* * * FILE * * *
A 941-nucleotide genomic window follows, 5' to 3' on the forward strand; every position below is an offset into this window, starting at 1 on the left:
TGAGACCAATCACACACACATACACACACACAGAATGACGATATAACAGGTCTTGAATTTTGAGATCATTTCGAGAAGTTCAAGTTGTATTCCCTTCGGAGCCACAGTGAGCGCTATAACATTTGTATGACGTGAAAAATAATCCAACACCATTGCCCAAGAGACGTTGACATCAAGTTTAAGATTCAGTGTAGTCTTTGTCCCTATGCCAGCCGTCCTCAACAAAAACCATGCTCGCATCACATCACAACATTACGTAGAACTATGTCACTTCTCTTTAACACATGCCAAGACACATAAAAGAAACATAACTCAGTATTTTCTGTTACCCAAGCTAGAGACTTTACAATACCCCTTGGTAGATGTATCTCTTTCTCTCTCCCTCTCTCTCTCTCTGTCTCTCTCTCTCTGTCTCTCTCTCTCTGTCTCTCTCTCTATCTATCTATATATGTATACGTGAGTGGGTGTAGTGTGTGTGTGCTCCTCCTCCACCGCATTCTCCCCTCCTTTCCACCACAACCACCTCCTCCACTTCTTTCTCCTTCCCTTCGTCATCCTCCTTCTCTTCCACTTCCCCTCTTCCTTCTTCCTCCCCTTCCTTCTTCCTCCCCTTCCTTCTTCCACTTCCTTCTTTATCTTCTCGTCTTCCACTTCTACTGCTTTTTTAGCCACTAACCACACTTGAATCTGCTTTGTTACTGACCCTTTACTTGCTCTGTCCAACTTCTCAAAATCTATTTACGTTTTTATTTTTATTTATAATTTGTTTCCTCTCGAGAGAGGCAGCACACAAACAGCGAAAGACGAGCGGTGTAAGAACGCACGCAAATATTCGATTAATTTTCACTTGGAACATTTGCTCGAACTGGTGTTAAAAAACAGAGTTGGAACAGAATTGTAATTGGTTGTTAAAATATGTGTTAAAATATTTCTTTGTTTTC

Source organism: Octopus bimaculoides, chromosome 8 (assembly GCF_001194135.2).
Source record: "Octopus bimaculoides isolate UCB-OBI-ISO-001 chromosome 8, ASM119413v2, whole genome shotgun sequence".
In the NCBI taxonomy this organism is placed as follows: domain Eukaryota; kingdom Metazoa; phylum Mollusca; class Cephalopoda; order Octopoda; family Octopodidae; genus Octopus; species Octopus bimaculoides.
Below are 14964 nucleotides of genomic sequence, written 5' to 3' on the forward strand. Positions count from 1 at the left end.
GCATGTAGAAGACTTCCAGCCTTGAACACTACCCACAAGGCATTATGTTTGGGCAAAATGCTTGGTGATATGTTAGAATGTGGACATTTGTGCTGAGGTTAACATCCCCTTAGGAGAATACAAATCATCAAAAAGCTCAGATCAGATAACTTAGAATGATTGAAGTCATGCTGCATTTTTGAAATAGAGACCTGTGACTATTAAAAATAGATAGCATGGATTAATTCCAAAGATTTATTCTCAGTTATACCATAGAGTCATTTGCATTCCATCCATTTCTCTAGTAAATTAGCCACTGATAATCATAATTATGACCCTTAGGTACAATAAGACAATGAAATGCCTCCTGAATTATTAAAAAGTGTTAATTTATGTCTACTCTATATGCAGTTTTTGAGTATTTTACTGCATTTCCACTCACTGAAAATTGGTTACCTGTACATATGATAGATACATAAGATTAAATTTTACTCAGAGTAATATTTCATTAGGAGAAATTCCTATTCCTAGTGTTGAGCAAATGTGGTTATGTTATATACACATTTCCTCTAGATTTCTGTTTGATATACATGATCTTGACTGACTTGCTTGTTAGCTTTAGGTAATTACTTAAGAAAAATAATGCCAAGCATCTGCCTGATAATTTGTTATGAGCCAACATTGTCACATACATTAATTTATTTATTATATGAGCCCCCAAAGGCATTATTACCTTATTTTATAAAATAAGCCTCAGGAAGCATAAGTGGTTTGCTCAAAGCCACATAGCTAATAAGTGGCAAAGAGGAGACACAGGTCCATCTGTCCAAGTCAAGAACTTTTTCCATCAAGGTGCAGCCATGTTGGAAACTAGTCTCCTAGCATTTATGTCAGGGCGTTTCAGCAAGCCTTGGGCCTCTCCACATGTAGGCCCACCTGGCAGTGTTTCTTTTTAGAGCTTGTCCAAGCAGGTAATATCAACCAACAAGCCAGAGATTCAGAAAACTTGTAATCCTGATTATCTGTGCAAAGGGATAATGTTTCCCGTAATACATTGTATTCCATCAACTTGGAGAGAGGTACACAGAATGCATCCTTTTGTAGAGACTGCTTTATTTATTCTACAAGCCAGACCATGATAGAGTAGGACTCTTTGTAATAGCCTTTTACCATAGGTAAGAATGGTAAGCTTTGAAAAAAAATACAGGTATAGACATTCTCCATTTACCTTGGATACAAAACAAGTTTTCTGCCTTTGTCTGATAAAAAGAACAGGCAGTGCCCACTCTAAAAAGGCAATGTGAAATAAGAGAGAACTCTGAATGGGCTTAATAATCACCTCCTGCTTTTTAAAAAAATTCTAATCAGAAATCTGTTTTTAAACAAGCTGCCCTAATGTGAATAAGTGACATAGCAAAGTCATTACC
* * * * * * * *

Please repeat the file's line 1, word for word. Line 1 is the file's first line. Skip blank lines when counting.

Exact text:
A 941-nucleotide genomic window follows, 5' to 3' on the forward strand; every position below is an offset into this window, starting at 1 on the left: